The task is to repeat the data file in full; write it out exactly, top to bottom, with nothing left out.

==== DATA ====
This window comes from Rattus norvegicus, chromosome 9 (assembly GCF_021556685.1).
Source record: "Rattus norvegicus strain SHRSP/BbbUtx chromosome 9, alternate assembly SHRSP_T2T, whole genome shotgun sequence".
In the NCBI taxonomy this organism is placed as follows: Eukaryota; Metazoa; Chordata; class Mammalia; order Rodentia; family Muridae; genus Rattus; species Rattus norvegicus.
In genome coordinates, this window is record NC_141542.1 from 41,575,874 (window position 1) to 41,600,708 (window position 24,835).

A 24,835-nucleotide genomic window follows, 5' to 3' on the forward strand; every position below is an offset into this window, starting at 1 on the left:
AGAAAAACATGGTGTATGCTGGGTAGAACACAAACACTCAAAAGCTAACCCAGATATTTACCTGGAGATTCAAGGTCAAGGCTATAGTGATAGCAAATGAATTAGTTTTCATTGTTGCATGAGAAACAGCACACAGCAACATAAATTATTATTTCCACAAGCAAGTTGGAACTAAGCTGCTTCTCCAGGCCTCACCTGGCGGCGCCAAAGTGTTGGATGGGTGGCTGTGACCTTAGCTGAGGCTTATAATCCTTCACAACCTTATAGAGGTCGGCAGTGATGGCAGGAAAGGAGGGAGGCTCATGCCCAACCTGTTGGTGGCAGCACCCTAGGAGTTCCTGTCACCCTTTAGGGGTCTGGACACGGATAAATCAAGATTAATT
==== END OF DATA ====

This window comes from Rattus norvegicus, chromosome 9 (assembly GCF_021556685.1).
Source record: "Rattus norvegicus strain SHRSP/BbbUtx chromosome 9, alternate assembly SHRSP_T2T, whole genome shotgun sequence".
In the NCBI taxonomy this organism is placed as follows: Eukaryota; Metazoa; Chordata; class Mammalia; order Rodentia; family Muridae; genus Rattus; species Rattus norvegicus.
In genome coordinates, this window is record NC_141542.1 from 41,575,874 (window position 1) to 41,600,708 (window position 24,835).

A 24,835-nucleotide genomic window follows, 5' to 3' on the forward strand; every position below is an offset into this window, starting at 1 on the left:
AGAAAAACATGGTGTATGCTGGGTAGAACACAAACACTCAAAAGCTAACCCAGATATTTACCTGGAGATTCAAGGTCAAGGCTATAGTGATAGCAAATGAATTAGTTTTCATTGTTGCATGAGAAACAGCACACAGCAACATAAATTATTATTTCCACAAGCAAGTTGGAACTAAGCTGCTTCTCCAGGCCTCACCTGGCGGCGCCAAAGTGTTGGATGGGTGGCTGTGACCTTAGCTGAGGCTTATAATCCTTCACAACCTTATAGAGGTCGGCAGTGATGGCAGGAAAGGAGGGAGGCTCATGCCCAACCTGTTGGTGGCAGCACCCTAGGAGTTCCTGTCACCCTTTAGGGGTCTGGACACGGATAAATCAAGATTAATT